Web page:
Here's my response...

Social networks are taking over from search engines for the less specific questions we have in life.

Google is great at finding specific things. It's like using the card catalogue or computer at the library. You type in a name and find a response.

Social networks are more like wandering through the library just looking and every now and then someone comes along and suggests 'Hey, this one's good'. I follow specific people on Twitter and it's like having a personal news feed of current articles and latest events.

The third element for me is Wikipedia. It's great as a starting point and giving background information. It's like asking the Librarian, 'What do you know about this...' and then they point you on to further info.

What are your thoughts? How do you gather your information about the world?

Labels: , ,

Tuesday, September 22, 2009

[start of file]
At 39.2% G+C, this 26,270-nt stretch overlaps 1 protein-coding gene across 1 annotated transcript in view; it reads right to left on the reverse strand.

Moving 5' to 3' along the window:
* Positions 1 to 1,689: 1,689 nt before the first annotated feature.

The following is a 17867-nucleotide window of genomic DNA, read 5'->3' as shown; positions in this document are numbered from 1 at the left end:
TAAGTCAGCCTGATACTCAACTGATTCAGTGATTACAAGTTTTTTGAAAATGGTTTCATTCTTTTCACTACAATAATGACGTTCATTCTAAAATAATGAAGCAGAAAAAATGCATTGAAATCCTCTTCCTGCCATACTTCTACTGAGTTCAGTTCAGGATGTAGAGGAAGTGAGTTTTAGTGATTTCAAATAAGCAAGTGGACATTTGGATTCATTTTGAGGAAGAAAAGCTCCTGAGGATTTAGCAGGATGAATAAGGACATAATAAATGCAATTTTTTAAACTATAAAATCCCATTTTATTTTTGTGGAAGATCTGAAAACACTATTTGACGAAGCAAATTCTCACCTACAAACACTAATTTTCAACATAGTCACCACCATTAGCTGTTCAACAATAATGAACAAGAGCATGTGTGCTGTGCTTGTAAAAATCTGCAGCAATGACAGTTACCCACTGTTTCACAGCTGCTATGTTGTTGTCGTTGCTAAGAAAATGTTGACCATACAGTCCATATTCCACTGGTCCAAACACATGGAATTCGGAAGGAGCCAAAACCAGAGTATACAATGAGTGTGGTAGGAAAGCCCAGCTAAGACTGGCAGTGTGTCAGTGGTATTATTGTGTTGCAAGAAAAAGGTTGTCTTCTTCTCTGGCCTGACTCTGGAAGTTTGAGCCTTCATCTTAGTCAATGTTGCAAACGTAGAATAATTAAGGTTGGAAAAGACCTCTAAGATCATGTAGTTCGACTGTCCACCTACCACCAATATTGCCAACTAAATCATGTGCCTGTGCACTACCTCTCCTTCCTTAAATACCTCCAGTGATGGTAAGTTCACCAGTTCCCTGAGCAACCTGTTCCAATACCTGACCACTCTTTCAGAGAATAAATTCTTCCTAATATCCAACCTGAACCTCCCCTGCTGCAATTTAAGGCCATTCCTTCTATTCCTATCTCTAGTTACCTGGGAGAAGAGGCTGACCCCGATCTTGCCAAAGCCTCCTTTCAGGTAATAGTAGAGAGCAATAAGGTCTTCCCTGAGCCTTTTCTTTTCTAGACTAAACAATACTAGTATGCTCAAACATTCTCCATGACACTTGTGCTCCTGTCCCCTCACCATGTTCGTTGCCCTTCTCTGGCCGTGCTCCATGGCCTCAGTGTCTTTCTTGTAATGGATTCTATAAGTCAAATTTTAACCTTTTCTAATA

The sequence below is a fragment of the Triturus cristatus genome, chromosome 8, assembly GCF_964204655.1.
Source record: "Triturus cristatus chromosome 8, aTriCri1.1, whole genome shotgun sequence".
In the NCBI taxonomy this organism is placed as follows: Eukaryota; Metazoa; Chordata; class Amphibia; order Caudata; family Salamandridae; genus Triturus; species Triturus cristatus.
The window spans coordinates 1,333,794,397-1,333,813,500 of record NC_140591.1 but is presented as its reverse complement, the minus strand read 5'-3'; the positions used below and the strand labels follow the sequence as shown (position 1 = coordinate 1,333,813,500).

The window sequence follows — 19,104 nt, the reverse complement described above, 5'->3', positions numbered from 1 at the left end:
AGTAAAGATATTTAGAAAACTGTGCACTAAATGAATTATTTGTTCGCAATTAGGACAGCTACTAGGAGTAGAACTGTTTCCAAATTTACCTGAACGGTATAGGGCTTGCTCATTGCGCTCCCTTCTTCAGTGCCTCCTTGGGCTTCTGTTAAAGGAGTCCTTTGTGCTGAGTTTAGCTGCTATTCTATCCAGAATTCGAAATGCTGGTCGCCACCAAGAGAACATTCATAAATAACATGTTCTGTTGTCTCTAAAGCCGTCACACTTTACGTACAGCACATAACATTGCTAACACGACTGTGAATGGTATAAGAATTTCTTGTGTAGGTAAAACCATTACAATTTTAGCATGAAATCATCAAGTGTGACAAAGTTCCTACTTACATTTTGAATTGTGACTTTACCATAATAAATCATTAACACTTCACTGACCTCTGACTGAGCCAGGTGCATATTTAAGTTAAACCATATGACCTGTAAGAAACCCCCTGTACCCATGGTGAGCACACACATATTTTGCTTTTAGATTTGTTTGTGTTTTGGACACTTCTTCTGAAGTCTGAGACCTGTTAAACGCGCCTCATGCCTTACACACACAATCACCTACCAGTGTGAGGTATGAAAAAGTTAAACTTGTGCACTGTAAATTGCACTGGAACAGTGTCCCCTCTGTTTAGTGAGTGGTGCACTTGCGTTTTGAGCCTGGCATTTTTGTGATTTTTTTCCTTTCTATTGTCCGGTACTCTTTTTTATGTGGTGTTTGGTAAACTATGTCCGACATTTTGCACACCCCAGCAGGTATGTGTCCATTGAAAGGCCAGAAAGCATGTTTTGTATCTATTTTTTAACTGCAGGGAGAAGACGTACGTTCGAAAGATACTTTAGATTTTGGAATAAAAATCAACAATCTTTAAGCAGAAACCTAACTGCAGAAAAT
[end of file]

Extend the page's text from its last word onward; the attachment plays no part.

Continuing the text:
Future Blind

Every now and then someone comes along with a comment or a decision that suggests they are blind to the future... and in some cases, blind to what's going on right now.

Well, in a blindingly stupid move, VicRoads, the Victorian Government's roads and traffic authority, are intending to ban the use of mobile phones as navigation devices.

As reported in The Age
, a Vic Roads spokesperson has proclaimed:
"A phone will only be allowed to be used for its primary purpose... If it's a phone, it's a phone."

Mmm... is this an April Fools Day Joke in September?

This unbelievable situation represents a complete misunderstanding of digital technology.

When a device incorporates digital technology, it can effectively be any device you want it to be, eg. the iPhone with a few apps loaded.

That's one of the basics of digital technology compared to mechanical technology. We're no longer bound by the physical requirements of a device.